A platform called Keybase.io is being designed in the hopes of addressing all of these problems; and it has a lot going for it. Keybase is in pre-release development - so accounts are invite-only. I recently received an invite code and was able to create an account fairly quickly. You can take a look at my online profile here: https://keybase.io/joshwieder
|My user profile on Keybase|
I've just gotten started using Keybase today, and the latest build available for the two operating systems that I am using to test Keybase do not yet include some of these features, like KBFS.
But here's the 1,000-foot-high view of what Keybase is trying to accomplish. Signing up for Keybase will eventually provide users with their own set of encryption keys, access to the website, the client application and a deployment of the Keybase File System. You can then 'sign' your Keybase public key by proving your ownership of social media accounts - right now Twitter, Github and a few others are available. This is a sort of hack-ey-ish way of accomplishing that peer-to-peer style of identity verification.
Using the Keybase client (or the website if you choose to trust the Keybase java library with your private key ... which I haven't and won't during the pre-release), you can "track" other Keybase users. Tracking a user demonstrates that you have verified that user's identity - it also creates a directory within KBFS allowing you to share encrypted files with that user. This allows you to exchange secure communications one-way with a user knowing nothing other than their social media account - unlike the DM features of Twitter, for example, which is both insecure and requires two-way authorization to exchange messages.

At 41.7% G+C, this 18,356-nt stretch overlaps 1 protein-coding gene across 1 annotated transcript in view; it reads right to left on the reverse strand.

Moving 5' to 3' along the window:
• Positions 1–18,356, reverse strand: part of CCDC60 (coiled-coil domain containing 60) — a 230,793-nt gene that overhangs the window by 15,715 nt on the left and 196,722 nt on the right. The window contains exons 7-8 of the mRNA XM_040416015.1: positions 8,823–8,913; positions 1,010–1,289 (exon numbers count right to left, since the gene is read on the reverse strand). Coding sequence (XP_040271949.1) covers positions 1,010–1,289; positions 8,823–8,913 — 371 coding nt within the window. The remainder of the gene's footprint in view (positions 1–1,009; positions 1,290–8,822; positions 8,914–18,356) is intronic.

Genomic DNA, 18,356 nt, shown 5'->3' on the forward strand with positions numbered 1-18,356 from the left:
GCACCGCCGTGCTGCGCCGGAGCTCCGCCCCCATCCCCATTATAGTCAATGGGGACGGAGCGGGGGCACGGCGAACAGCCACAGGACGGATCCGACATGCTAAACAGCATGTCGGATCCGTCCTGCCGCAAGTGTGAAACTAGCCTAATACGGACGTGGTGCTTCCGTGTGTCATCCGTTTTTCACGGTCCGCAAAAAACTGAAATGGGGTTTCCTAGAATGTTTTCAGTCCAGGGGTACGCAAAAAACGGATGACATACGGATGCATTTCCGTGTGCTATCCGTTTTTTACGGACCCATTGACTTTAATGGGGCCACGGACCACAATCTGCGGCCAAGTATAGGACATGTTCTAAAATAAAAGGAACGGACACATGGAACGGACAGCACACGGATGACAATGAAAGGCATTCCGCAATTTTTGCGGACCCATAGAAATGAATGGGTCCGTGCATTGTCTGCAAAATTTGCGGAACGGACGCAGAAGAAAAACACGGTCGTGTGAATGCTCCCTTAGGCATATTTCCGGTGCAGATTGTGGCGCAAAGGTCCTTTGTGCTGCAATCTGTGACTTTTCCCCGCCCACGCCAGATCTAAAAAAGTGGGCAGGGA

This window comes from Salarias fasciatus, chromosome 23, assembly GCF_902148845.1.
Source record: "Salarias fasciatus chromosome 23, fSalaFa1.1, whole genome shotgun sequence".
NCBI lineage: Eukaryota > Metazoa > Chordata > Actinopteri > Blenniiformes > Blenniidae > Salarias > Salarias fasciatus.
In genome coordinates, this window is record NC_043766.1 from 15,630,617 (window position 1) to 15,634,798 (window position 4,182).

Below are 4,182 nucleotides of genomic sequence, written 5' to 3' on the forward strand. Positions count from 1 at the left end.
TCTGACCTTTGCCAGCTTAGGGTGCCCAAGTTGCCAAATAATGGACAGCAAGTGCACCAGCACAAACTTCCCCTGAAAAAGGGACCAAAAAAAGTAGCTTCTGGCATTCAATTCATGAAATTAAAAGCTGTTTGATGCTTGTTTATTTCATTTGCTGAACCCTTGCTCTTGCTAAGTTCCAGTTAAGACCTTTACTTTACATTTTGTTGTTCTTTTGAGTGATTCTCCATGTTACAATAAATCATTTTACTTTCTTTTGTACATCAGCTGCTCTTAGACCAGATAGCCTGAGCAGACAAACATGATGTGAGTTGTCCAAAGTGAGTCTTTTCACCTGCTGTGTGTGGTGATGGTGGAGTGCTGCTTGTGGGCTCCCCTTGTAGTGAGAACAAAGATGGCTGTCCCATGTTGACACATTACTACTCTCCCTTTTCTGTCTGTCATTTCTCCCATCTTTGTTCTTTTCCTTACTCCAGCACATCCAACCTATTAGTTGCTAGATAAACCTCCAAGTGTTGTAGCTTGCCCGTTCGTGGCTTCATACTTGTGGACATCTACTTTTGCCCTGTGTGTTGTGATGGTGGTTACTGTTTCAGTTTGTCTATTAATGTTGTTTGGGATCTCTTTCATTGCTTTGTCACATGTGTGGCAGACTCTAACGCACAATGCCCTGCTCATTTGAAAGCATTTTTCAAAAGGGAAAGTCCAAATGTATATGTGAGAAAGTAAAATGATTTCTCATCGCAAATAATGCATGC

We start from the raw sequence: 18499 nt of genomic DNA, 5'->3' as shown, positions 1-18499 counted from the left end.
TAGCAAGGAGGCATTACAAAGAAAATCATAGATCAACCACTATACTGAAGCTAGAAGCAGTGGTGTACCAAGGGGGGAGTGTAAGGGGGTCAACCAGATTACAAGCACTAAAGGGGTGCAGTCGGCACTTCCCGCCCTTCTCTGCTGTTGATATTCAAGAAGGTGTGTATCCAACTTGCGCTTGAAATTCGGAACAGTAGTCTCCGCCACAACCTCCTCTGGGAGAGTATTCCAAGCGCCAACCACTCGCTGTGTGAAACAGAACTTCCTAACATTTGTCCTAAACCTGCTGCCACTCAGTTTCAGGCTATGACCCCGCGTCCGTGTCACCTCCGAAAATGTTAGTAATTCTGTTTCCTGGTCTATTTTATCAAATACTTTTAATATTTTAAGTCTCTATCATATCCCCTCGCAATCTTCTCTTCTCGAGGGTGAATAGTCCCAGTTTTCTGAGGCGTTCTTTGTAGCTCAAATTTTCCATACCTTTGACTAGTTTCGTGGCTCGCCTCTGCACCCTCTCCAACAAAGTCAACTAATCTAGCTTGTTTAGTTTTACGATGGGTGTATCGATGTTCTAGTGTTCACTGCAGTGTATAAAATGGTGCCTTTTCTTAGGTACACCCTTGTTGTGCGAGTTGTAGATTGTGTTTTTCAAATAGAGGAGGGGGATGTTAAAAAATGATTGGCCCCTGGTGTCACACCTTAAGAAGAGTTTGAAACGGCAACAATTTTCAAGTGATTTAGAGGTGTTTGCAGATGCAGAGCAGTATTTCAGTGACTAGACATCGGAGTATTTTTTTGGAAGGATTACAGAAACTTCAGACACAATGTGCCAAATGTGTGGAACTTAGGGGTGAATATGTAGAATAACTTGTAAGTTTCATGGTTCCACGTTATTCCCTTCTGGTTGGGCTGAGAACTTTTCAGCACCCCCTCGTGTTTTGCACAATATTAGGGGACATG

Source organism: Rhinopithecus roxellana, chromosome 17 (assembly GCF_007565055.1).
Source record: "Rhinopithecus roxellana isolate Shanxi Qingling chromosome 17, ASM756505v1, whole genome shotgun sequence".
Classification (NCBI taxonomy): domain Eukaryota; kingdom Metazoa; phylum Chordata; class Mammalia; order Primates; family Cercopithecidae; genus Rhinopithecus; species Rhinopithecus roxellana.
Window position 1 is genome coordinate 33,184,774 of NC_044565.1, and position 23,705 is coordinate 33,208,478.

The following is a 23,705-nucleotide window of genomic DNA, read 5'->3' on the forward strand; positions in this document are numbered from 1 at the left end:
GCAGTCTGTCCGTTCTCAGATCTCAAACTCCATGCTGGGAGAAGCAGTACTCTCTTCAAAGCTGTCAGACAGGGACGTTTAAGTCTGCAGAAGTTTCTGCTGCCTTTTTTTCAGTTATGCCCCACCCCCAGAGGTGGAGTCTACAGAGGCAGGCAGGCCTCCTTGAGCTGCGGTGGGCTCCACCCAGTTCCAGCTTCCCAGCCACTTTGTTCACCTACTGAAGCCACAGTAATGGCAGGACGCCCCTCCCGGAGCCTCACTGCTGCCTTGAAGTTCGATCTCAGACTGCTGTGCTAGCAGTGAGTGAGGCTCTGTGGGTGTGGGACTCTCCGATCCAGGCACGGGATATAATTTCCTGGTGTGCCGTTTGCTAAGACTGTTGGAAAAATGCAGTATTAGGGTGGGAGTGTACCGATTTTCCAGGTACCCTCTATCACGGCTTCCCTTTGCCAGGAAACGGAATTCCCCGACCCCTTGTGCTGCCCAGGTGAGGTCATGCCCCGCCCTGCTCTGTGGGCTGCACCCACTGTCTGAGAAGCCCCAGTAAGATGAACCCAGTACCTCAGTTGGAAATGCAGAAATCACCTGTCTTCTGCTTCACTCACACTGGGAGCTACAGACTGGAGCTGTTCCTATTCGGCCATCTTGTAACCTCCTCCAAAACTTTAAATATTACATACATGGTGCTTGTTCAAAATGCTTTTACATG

Keybase has a long way to go before it can address the user interface problems that make social-media networks the self-imposed wiretaps they are today. The client applications are solely CLI-based, even on Windows (the fix for this will be based on Electron by the looks of things). Certain key functions, like importing keys, require the installation of GPG. Until these two issues are resolved non-technical users will not be capable of using Keybase.
But maybe they won't have to. I'm most excited about the possibility that social media services will integrate the sort of application infrastructure that Keybase is developing into their existing applications. There's no reason why maintaining a separate Keybase account is necessary. Twitter could integrate a Keybase-like service, whereby following a Twitter account "verifies" their identity and setting up a Twitter account, or logging in from an independent device, also generates a PGP keypair that is saved on the user. It is not necessary that an individual only has one PGP key. They can have many - one for each device that authenticates to a given service.
I've been bummed about online privacy since 2005. Since I first found out about the AT&T fiber tap, there has essentially been no good news; what gains in privacy have been made largely surround edge cases and specific applications. Keybase.io is the first project that I've come across in recent memory that has me hoping that privacy can stop being something we remember fondly and become something that we once again take for granted.
PS - I have a bunch of invites for Keybase.io to give out. If you want one, leave a comment or message me and let me know what you need it for. Cheers!